The problem is acutely visible among bond insurers, where rising default rates have reduced asset values while simultaneously increasing potential payouts on insured securities. If the bond insurers are downgraded, this could trigger a cascade of losses that could fracture the system. This is because insured bonds would fall in value, thereby wiping out further capital.

This possibility means maintaining asset prices, and preventing further mark-to-market losses is critical. The Fed’s problem is that as quickly as it has been lowering the federal funds rate, default rates on mortgage and consumer debts have been rising. Consequently, rising credit risk has offset the effect of a lower federal funds rate, so that asset prices have remained weak.

Moreover, there are pitfalls in the low interest rate policy. On one hand lower rates increase bond prices and also reduce defaults on adjustable rate mortgages. On the other hand, lower interest rates could trigger a wave of mortgage re-financing by those good risks still capable of re-financing. That would cause pre-payment losses to holders of existing mortgage backed securities, while also concentrating the proportion of remaining bad risks. The net effect is prices of mortgage-backed securities could fall further.

The fact that Wall Street needs this helping hand has important public policy implications. The existing system of regulation by capital requirements helps discipline risk-taking, but it has proven inadequate. The problem is individual firms do not take account of the impact of their risk-taking on others, so that the system takes on too much risk. This problem can only be solved by a system-wide regulator who monitors and limits total risk-taking. Yet, that is exactly what the Federal Reserve has rejected during the last twenty-five years of de-regulation.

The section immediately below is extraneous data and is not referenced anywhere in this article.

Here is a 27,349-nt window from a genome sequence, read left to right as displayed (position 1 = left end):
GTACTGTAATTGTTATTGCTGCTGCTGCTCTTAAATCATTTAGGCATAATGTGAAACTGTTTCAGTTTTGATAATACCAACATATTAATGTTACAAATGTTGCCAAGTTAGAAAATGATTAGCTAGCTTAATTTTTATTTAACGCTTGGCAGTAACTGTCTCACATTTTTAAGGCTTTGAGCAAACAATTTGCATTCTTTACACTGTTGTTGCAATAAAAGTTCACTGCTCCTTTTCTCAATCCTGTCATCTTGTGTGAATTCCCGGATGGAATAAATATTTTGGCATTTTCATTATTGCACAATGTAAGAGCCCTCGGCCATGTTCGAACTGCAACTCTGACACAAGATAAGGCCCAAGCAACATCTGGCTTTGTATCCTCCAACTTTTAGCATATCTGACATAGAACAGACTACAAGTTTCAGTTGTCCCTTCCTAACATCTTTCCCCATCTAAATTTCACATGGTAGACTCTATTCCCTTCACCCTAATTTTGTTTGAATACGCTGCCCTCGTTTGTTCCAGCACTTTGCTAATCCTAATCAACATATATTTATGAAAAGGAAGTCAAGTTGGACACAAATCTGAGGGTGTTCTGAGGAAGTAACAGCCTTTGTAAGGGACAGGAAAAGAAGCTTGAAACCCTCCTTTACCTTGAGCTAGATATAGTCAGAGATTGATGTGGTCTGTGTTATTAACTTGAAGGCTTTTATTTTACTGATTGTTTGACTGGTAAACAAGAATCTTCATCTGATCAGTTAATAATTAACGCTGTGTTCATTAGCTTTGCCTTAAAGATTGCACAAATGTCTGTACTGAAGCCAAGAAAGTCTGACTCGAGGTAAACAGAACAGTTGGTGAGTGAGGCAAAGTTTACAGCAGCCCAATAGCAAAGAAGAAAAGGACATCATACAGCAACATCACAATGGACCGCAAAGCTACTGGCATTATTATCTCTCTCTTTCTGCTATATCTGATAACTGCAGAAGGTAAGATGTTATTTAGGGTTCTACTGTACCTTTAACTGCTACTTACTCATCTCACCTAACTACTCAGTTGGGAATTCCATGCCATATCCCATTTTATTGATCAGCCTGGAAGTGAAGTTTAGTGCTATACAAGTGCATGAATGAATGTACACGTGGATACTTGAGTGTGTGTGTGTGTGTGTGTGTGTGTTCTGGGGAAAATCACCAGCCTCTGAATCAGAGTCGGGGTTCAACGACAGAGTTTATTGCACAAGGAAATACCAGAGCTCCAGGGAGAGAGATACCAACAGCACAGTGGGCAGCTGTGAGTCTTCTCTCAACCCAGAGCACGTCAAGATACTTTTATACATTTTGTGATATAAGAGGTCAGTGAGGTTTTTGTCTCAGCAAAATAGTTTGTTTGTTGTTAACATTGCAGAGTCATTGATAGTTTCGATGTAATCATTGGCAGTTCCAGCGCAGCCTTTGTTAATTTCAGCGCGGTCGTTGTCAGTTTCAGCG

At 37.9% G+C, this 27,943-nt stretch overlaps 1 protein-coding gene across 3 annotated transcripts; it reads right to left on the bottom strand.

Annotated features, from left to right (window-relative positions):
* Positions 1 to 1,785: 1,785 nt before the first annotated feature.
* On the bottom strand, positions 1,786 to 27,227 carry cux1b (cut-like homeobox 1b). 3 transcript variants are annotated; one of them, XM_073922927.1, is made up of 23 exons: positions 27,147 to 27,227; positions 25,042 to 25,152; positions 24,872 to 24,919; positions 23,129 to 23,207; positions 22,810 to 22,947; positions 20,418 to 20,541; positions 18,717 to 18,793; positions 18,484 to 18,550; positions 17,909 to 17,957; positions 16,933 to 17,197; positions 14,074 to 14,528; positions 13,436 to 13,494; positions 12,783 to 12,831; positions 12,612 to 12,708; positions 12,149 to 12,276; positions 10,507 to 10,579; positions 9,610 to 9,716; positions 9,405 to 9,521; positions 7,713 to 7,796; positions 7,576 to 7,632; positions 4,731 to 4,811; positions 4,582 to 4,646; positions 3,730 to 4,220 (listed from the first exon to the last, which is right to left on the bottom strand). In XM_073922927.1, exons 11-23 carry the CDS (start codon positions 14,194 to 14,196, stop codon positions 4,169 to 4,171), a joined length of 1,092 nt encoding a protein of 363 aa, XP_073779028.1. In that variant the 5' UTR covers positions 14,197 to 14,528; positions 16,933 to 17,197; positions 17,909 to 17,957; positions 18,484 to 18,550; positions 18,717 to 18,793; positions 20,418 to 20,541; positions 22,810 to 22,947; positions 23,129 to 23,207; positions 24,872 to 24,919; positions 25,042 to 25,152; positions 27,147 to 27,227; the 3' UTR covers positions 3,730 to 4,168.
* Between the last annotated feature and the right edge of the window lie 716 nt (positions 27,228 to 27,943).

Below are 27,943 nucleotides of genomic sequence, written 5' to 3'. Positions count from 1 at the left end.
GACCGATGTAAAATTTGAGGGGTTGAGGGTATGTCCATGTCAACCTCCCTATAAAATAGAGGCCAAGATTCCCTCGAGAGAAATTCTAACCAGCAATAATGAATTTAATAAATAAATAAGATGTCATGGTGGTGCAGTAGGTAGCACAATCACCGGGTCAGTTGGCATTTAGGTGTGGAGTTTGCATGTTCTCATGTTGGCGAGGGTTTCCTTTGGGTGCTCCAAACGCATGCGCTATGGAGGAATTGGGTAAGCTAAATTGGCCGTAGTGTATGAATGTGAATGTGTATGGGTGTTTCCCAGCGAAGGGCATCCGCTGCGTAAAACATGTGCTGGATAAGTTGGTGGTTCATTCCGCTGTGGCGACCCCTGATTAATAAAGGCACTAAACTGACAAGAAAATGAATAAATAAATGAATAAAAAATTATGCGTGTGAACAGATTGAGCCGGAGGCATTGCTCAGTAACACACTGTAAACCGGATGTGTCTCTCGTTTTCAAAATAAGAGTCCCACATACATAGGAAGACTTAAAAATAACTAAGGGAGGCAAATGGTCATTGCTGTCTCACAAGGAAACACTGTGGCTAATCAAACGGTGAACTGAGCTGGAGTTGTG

Remedying this failing calls for deep regulatory reform that is nothing less than paradigm change. This is something the Fed will resist and Congress will have to push. But until deep regulatory reform is enacted, the “welfare for Wall Street” problem will persist.

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  1. Independent Accountant

    I am in partial agreement with Palley. I oppose any regulatory “reform”. Any “regulator” will be subject to “industry capture”. My proposal for the umpteenth time: repeal the Federal Reserve Act and let the chips fall where they may.

  2. Jojo

    John Mauldin argues that the huge 75 basis point cut must have been done because the FED knows something that most others do not – that the bond insurance companies are in very bad shape, much worse than generally acknowledged. And that there will be further cuts, one following another until we are at 2%.